SP Air Tray Reviewed by The Wandering Sant
As seats get smaller and smaller, we lose more and more room to store our gear while flying. Enter the SP Air Tray, one Sacramento-area man’s answer to a problem that plagues both seasoned travelers and newbies to the skies alike.
Air travel has its own little quirky things we are forced to deal with once we board the giant flying aluminum tube.
- We give up the concept of personal space, that sacred zone where none shall enter except significant others, your mother, and the guy in the middle seat.
- We assume the fetal position in order to fit into the row, after airlines keep shrinking the “pitch” between the seats.
- We place ourselves into an environment riddled with germs with recycled air that would make a waste treatment plant look as clean as a laboratory.
In this compromised environment, it’s the little things that make the trip tolerable and keep us from killing our seat mates. On my flights this evening, the SP Air Tray helped make my journey from Sacramento to Kansas City just a little easier.
About SP Air Tray
Designed by Andy Bernadett in Grass Valley, a city just northeast of Sacramento, the SP Air tray is a device that slides into the window tracks on the airplane to provide an inflight shelf. Initial prototypes, including the one provided to me, were designed specifically for the Boeing 737 configurations used by Southwest Airlines. Andy tells me he’s also working on an adjustable model that will accommodate other types of aircraft, a model I hope to try in just under a month when I fly to Europe.
How does the SP Air Tray Work?
My SP Air Tray prototype had a hinged section that unfolds from the main tray. It is that portion that slides into the grooves of the window used by the window shade. “Installation” for lack of a better term, is best accomplished at the midpoint of the window at which point you can then slide it to the bottom thereby securing the SP Air Tray into the grooves .
Thanks to the included rubber strip, I was able to safely place my phone, ear buds and water bottle on the tray where they remained during takeoff and the climb to 10,000 feet. Even as I write this article, turbulence is no match for the tray. My drink, snacks, and external battery pack to charge my phone are all safely anchored down and haven’t moved an inch.
Where Did The Idea Come From?
My wife and I fly SWA a ton (companion pass, best thing ever). I always run out of space on the tray table and the drinks are always a problem. Plus I usually have binoculars with me to check out roads and towns. Also there is very limited space to stow my reading glasses.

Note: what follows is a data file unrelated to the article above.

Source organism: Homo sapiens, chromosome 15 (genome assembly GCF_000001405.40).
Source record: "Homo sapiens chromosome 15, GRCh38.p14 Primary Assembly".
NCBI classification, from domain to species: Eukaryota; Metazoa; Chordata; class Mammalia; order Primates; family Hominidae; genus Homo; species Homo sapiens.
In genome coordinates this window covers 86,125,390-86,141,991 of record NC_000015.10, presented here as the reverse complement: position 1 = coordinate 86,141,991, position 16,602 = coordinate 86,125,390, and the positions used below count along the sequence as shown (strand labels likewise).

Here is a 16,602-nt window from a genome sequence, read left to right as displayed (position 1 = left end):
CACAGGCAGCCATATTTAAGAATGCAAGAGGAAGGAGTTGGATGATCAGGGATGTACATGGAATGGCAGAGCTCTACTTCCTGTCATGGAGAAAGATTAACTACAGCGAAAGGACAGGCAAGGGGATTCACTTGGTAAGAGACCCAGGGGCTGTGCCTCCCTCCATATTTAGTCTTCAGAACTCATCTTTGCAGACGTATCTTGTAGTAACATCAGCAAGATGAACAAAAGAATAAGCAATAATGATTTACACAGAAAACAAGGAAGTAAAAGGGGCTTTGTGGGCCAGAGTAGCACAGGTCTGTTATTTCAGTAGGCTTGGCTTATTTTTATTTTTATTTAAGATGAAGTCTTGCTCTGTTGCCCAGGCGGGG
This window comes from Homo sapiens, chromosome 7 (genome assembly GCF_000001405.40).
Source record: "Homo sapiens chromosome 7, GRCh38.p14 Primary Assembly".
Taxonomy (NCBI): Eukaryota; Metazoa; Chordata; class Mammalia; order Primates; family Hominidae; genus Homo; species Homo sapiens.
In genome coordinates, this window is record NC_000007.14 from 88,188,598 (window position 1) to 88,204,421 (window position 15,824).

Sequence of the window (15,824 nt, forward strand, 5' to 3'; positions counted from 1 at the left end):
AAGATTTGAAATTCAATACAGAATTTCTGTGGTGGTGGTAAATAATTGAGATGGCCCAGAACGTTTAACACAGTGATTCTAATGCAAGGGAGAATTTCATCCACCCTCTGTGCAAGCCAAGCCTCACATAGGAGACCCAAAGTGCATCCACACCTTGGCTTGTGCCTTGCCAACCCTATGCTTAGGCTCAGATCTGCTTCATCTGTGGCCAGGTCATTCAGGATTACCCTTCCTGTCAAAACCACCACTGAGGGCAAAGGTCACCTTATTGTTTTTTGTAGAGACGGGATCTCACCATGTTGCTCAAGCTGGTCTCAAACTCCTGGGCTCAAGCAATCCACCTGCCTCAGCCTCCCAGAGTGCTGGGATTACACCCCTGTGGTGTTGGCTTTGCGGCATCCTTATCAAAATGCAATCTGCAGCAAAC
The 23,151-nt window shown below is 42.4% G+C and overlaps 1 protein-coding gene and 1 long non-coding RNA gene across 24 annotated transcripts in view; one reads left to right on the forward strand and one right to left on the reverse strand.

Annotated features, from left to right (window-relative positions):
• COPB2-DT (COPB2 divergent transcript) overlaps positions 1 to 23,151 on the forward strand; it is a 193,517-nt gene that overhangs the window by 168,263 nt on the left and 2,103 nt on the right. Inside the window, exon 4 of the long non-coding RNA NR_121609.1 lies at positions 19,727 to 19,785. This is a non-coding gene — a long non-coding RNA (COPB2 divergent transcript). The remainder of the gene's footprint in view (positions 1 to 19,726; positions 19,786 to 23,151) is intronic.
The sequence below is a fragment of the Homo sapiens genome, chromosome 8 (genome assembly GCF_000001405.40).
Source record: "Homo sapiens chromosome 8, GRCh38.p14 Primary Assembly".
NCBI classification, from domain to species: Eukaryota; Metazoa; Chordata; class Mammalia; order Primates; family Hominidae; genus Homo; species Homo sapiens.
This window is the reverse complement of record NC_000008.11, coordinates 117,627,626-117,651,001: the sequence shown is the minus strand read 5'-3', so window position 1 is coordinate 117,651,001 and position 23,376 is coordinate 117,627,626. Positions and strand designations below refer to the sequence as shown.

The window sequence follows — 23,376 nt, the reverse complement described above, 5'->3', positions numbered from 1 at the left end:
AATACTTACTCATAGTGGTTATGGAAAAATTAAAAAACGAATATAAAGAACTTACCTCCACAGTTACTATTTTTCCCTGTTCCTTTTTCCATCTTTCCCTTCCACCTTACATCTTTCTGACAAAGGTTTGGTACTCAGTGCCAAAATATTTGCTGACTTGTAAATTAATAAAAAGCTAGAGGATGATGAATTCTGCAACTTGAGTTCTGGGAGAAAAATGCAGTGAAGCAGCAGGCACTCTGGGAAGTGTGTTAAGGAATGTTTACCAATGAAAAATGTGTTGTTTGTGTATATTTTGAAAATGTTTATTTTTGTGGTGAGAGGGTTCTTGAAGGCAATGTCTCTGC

On a flight back from NOLA last Oct. I noticed the visor channels in the window and thought that would be a good place to connect something. Made a few sketches and them made one out of cardboard, zip ties, and duct tape. Tried it on a flight to Hawaii a couple weeks later and it was awesome. Flight attendant said it was the coolest thing she’s seen in 25 years of flying. I’m a window seat freak so it’ll be interesting to see how many other window seat fans are out there.
Well Andy, that Flight Attendant wasn’t alone in being impressed by the SP Air Tray. You can add a couple more to that list from today’s flights.
“Wow, that’s a really neat shelf. Where did you get that? I don’t even have to tell you to put it up!” – Southwest Flight Attendant from SMF to LAS
“Are you the creator of those? I seriously just saw one on Facebook. Very cool idea!” – Southwest Flight Attendant from LAS to MCI
Better yet, Southwest employees aren’t the only ones interested in the SP Air Tray. Passengers all around me took interest and were very curious. One woman, an avid proponent of aisle seats had this to say:
“I’m usually an aisle seat person, but I’d definitely sit on the window for that.” – Nikki from Las Vegas
Imagine if an airline, or Boeing themselves picked up on such an idea!
So just how did the Wandering Sant come into possession of this marvelous device? I guess you can thank Southwest Airlines. Remember that picture I posted to Twitter few weeks ago? The one featured in this article that was re-tweeted by Southwest? Andy saw the picture, realized I was a Sacramento local, and reached out to me asking if I would be interested in trying one for myself. The rest is history.
@chmsant saw your shot of Lake Tahoe. let me know if you want to try spAir Tray. I’ll send you one. Fits great on all SWA planes.
— spAir Tray (@spAirTray) April 6, 2015
“Free” beverages, in-flight entertainment and reading material are supposed to distract us from just how uncomfortable air travel really can be. Today it was the SP Air Tray that took my mind off things, and allowed me to enjoy some extra room without the seat back tray table jabbing me in the stomach. It also was a great conversation starter. The plexiglass seemed to bend a bit more than I had expected under the weight of a full water bottle, but other than that, the tray performed as expected. I’d definitely recommend you pick a row where you have two windows, or where the window is slightly forward. If the window is at your shoulder, or slightly offset to the rear of the plane, you may find that the space normally occupied by your arm is now used for the tray.
My #Shelfie with the @spAirTray on #WN1122. I have a feeling this little device is going to be handy. #Travel pic.twitter.com/tnXjWia0qK
— The Wandering Sant (@WanderingSant) May 15, 2015
To learn more about the SP Air Tray visit http://www.spairtray.com or follow them on Twitter @SPAirTray.
Disclosure: The Wandering Sant was provided a prototype of the SP Air Tray specifically for review purposes at the request of the inventor. No compensation, monetary or otherwise, was given in exchange for this review.